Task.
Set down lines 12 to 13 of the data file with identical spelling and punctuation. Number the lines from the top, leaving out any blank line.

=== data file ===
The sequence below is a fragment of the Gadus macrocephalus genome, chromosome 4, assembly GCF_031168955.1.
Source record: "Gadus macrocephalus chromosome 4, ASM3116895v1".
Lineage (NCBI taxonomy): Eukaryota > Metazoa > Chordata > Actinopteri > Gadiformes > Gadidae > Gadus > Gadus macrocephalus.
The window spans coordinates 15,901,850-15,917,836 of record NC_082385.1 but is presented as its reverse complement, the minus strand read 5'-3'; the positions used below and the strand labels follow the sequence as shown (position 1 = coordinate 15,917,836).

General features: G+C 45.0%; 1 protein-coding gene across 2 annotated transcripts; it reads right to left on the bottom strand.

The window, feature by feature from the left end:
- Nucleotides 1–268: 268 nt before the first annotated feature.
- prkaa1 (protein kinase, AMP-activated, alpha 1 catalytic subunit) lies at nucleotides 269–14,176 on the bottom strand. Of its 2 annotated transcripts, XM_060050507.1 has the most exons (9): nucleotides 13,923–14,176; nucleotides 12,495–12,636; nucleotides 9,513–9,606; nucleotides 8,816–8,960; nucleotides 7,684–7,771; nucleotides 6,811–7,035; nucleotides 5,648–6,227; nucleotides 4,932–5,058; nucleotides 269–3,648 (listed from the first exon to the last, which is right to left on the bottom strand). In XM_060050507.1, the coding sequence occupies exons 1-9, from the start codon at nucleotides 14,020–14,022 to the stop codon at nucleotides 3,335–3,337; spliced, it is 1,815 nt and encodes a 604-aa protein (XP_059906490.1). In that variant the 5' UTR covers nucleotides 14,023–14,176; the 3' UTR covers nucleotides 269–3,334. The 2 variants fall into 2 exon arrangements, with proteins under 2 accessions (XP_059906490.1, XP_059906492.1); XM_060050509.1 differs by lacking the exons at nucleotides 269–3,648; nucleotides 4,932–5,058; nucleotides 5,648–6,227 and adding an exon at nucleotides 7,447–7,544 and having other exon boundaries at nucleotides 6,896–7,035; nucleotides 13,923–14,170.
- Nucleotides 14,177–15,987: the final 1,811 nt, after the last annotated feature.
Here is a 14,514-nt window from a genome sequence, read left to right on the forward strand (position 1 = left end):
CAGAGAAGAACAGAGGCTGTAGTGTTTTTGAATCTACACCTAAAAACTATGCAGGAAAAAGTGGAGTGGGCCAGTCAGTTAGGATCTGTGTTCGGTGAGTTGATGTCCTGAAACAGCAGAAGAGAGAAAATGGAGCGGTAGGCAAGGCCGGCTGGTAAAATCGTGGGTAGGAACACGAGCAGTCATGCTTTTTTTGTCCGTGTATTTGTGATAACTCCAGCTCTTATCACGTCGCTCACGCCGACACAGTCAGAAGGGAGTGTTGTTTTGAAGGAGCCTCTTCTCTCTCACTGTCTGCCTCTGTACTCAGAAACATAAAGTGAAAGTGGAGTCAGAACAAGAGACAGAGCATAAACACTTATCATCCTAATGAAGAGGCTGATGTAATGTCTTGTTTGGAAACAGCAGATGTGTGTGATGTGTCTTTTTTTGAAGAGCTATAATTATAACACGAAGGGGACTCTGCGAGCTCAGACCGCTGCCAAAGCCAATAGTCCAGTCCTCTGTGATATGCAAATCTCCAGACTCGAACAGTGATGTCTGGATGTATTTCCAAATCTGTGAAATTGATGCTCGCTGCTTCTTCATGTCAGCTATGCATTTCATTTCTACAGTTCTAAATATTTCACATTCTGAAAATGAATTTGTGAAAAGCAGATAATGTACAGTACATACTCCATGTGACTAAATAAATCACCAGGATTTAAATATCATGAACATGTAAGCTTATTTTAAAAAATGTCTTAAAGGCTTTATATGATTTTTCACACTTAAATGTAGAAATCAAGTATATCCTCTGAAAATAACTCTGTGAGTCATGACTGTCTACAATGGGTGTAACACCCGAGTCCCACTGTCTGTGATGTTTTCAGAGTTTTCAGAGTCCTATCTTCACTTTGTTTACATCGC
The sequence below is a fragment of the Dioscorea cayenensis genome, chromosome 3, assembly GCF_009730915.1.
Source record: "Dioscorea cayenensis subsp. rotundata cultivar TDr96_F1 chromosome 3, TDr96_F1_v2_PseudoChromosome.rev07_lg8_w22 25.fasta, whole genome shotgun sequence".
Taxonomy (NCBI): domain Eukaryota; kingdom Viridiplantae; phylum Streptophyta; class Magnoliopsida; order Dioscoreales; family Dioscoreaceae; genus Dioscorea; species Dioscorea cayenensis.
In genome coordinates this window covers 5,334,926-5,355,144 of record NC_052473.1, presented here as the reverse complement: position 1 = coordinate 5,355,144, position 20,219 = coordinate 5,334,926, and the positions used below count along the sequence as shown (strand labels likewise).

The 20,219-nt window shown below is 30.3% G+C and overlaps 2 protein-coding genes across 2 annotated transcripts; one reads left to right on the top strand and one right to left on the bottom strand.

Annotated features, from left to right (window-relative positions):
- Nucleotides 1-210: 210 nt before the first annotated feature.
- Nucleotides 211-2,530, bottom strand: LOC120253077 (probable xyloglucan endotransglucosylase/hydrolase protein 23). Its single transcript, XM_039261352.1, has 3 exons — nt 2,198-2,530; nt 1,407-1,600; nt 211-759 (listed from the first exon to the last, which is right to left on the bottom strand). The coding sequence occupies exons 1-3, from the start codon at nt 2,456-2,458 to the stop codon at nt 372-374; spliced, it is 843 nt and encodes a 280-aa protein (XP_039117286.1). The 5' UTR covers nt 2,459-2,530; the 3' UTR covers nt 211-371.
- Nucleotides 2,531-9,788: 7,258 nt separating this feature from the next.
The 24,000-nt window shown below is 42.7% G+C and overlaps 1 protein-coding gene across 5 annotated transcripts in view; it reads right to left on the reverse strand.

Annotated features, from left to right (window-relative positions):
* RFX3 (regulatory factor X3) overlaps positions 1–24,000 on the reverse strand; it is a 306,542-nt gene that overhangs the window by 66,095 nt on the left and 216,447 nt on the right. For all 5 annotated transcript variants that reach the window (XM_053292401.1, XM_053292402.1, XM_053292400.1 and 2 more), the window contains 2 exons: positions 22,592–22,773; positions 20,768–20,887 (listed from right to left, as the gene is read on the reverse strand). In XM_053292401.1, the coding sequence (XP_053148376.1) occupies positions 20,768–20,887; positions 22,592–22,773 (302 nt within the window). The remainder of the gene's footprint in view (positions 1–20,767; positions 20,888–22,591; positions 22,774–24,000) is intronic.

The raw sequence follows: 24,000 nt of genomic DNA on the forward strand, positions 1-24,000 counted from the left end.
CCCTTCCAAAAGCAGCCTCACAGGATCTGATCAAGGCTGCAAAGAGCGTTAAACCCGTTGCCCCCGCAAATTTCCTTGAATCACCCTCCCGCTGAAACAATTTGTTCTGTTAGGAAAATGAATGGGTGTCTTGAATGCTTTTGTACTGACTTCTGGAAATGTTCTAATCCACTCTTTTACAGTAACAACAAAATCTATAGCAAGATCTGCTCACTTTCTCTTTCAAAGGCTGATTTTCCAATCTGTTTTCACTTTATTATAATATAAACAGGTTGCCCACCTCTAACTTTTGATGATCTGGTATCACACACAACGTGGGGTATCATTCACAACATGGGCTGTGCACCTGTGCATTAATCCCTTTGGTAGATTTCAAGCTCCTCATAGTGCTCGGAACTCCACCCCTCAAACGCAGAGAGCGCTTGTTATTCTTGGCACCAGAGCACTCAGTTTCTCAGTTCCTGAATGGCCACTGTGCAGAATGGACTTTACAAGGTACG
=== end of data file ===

The sequence below is a fragment of the Dioscorea cayenensis genome, chromosome 3, assembly GCF_009730915.1.
Source record: "Dioscorea cayenensis subsp. rotundata cultivar TDr96_F1 chromosome 3, TDr96_F1_v2_PseudoChromosome.rev07_lg8_w22 25.fasta, whole genome shotgun sequence".